In Danny Wallace’s novel Charlotte Street, the main character is used to the jokes about his name, and he’s good-natured enough to let it go. Well, he’ll grouse about it to himself, but Jason Priestley likely won’t say anything to someone’s face. In fact, Jason Priestley isn’t very assuming in person at all, which might be one reason his life is passing him by.
As he watches his ex-girlfriend move on, updating her Facebook statuses with upbeat and exciting news, he realizes his last status read, “Jason Priestley is… eating soup.” Yeah, that about sums it up. But then comes what could be his catalyst for change– he steps in to help a woman get into a cab with a bunch of packages, only to find that after she’s driven off, he’s still holding on to something of hers. That disposable camera, and the grateful smile that she threw his way, are all he’s got left in her wake, but perhaps it’s not the end of the road.
Jason’s friend, Dev, also unlucky in love, but filled with an admirable amount of optimism and perseverance, convinces him that this is just a beginning. If he gets those pictures developed, maybe they’ll somehow lead him to his mystery girl. As Jason sets out to find “The Girl,” he begins to wonder where the line is drawn between fanciful searching and creepy stalking. Along the way, he also discovers that there are still plenty of opportunities for him to screw his life up even more– personally and professionally.
Hope and resignation are two opposing themes in Jason’s life, and in this novel as a result. Seen through Jason’s eyes, resignation is the only option once one becomes smart enough to give up on hope. As things seem to be collapsing all around him, Jason offers this summary of his experiences thus far:
So, after a few unanswered texts and a couple of unpicked-up calls, I took to keeping myself to myself. In some ways, it was nice. I was reading more… Things were calm, I guess, and I was resigned to life. Because once again, I’d seen where hope could get me. Better to live without it, I reasoned. Better to be surprised when something good happens, than to try to make it happen yourself and fail.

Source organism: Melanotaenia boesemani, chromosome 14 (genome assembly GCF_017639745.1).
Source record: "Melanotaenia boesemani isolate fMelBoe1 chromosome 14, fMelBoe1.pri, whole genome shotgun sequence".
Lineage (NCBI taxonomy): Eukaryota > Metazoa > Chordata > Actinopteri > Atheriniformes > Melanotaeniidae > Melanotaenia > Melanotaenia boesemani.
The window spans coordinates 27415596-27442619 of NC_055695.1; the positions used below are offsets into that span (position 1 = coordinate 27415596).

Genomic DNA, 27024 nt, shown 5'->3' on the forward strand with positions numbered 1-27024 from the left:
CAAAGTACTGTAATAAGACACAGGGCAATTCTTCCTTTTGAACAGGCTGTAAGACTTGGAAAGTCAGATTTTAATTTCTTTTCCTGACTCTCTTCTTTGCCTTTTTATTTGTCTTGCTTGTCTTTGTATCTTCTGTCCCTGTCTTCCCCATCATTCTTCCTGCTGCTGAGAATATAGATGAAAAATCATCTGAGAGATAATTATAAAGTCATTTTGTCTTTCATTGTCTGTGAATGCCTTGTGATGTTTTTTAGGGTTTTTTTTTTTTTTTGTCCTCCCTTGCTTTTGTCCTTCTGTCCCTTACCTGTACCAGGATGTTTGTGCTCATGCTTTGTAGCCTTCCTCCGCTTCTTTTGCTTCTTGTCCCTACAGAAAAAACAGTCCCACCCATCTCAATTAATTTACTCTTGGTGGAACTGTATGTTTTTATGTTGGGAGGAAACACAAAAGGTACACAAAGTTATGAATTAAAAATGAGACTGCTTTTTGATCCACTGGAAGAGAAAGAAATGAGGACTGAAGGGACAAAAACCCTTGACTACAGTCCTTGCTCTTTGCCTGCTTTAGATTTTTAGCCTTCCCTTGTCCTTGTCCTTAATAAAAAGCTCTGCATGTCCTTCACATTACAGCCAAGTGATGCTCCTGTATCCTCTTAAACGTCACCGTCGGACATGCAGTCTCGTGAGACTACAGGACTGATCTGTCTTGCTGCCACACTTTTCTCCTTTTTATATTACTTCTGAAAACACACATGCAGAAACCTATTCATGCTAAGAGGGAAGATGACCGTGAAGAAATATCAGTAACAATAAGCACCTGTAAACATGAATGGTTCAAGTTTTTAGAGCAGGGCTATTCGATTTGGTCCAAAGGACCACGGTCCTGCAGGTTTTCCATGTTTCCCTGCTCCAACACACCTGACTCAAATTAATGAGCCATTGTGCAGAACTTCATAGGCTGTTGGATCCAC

Of course, we as readers also see where Jason’s simply saying what he thinks he’s supposed to say, even though we know better about his true feelings. As much as he talks about the dangers of hope, it’s clear that he’s never going to be able to stop holding on to the idea that something good is coming his way.
There are more nuances to this story than I can cover in a short review, but the many pieces to Jason’s story fall together nicely as the novel progresses. As a narrator, Jason lets readers in on these different side stories in his own time, admitting to his own faults with more than a hint of self-deprecating humor. Danny Wallace deftly conveys a lovable character in desperate need of a push in Jason, and though I’ve never been to London, I could absolutely picture the hub of Jason’s life, with Charlotte Street as the center of much of that action.
If you’re looking for a fun story of searching for love, told from the perspective of the ever-hopeful (even if he won’t admit it) boy in the boy-plus-girl equation, look no further than Charlotte Street.
Want to find out if he ever finds “The Girl?” Leave a comment for a chance to win a copy of Charlotte Street, U.S. mailing addresses only, please. We’ll announce the winner in our November 14 column. This giveaway is now closed.